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Motivated to Move

January 9, 2012

My brother hates going to the gym this time of year. Apparently it’s inundated with people who’ve resolved to get in shape, which would be fine if a) they took the time to know how to use the equipment, and b) if they were actually going to continue. But most of them don’t last beyond the end of the month.

 

Those who make such resolutions likely do so with the best of intentions. After all, the benefits of exercise are hardly a secret. It boosts your energy, improves your mood, activates your metabolism, helps prevent injury and osteoporosis, improves sleep, and more. Yet somehow knowing that doesn’t always make it any easier to be motivated.

 

If you find that you fall into this category, here are some suggestions from my own experience.

 

 

  • Find an activity that you really enjoy. If you don’t like it, odds are you won’t continue. You want something that leaves you feeling energized, clear-headed, and ready to truly live.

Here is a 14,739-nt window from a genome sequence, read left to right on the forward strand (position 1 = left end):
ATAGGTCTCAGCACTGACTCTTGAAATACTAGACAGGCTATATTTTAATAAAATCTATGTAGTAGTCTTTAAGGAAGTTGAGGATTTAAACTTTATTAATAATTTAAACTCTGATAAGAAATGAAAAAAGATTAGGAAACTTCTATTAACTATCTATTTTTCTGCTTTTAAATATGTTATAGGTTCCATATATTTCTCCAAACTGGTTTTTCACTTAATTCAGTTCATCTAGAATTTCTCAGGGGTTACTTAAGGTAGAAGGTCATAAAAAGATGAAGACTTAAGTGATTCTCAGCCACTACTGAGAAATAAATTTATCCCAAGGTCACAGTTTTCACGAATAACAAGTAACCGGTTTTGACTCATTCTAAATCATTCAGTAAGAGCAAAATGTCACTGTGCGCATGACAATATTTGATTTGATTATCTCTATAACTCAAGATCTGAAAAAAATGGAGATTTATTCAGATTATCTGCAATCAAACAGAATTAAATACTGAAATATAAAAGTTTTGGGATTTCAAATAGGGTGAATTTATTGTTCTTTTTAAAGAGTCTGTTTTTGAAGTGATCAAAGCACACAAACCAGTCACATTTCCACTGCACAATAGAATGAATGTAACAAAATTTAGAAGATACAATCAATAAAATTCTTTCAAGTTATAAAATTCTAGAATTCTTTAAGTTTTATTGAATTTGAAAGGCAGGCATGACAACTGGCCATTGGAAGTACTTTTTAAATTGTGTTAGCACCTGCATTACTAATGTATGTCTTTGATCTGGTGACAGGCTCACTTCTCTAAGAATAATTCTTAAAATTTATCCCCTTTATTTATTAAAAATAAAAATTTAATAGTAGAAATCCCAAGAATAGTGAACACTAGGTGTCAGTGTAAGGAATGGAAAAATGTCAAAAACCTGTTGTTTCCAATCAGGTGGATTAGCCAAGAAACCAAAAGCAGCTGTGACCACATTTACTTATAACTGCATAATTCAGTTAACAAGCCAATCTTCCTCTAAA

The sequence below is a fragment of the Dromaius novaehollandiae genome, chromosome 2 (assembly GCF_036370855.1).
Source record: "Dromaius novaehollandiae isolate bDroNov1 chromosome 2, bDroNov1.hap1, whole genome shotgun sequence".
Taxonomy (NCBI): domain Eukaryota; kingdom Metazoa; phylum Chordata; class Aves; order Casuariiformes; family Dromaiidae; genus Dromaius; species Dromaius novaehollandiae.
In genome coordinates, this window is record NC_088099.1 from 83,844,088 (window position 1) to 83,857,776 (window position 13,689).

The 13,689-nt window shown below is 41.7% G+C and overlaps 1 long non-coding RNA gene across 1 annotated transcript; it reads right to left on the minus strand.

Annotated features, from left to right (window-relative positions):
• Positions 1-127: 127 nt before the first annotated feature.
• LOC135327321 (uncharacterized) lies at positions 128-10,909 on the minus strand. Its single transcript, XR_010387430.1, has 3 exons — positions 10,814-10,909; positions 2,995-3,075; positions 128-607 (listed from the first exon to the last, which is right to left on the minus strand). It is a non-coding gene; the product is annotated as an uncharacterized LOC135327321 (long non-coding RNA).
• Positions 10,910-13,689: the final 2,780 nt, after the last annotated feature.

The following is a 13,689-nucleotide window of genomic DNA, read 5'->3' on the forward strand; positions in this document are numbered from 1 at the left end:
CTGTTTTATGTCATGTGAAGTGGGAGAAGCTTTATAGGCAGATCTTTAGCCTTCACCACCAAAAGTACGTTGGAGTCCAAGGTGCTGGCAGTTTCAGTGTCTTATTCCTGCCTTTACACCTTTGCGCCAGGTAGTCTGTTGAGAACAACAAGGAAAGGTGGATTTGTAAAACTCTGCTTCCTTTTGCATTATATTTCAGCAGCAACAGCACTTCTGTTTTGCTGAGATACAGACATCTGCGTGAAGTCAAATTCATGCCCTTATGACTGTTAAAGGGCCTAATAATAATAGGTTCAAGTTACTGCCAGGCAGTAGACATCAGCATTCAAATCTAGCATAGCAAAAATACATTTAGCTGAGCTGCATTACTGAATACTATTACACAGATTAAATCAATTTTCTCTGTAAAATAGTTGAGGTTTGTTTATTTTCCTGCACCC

• Remember that those activities don’t have to be at the gym. Dance, sports, chasing your child in play, climbing, walking, yoga, stretching – all can be done without a gym membership.

  • Pick a time of day that works for you. Personally, by the time I get home, the last thing I usually want to do is exercise, so I do it in the morning. But my brother (and others) prefer afternoon or evening. The key is finding what works for you and your lifestyle.

  • Think positively. Although we may all know the health benefits of exercise, we may not consciously think of them, and remembering how you feel post-exercise can help get you moving.

  • Consider your terminology. If you find the word “hate” is synonymous with “exercise” in your mind, you might want to think of it as activity or movement.

  • Start small. Do just 10-15 minutes to start – that may be enough for you to notice your energy picking up, and to remember that you do enjoy it (see #1). 

As an example, I love to go for morning walks, but this time of year, when it’s cold and dark early, I may hesitate. Then I remember why I like them – peace, calm, having time to think through things or maybe not think at all, catching some gorgeous sunrises, feeling focused and energized to start my day.

 

 

That’s enough to get me out the door, even if that means donning multiple layers. (Note that I don’t go out if it’s sleeting or really icy – safety comes first.) And once I’m out, I revel in it. I may even come back inspired, a poem brimming or ready to tackle some long-ignored project.

 

I hope that you, too, can find what moves you to move, and that you can do it for more than just these few early weeks of the new year.

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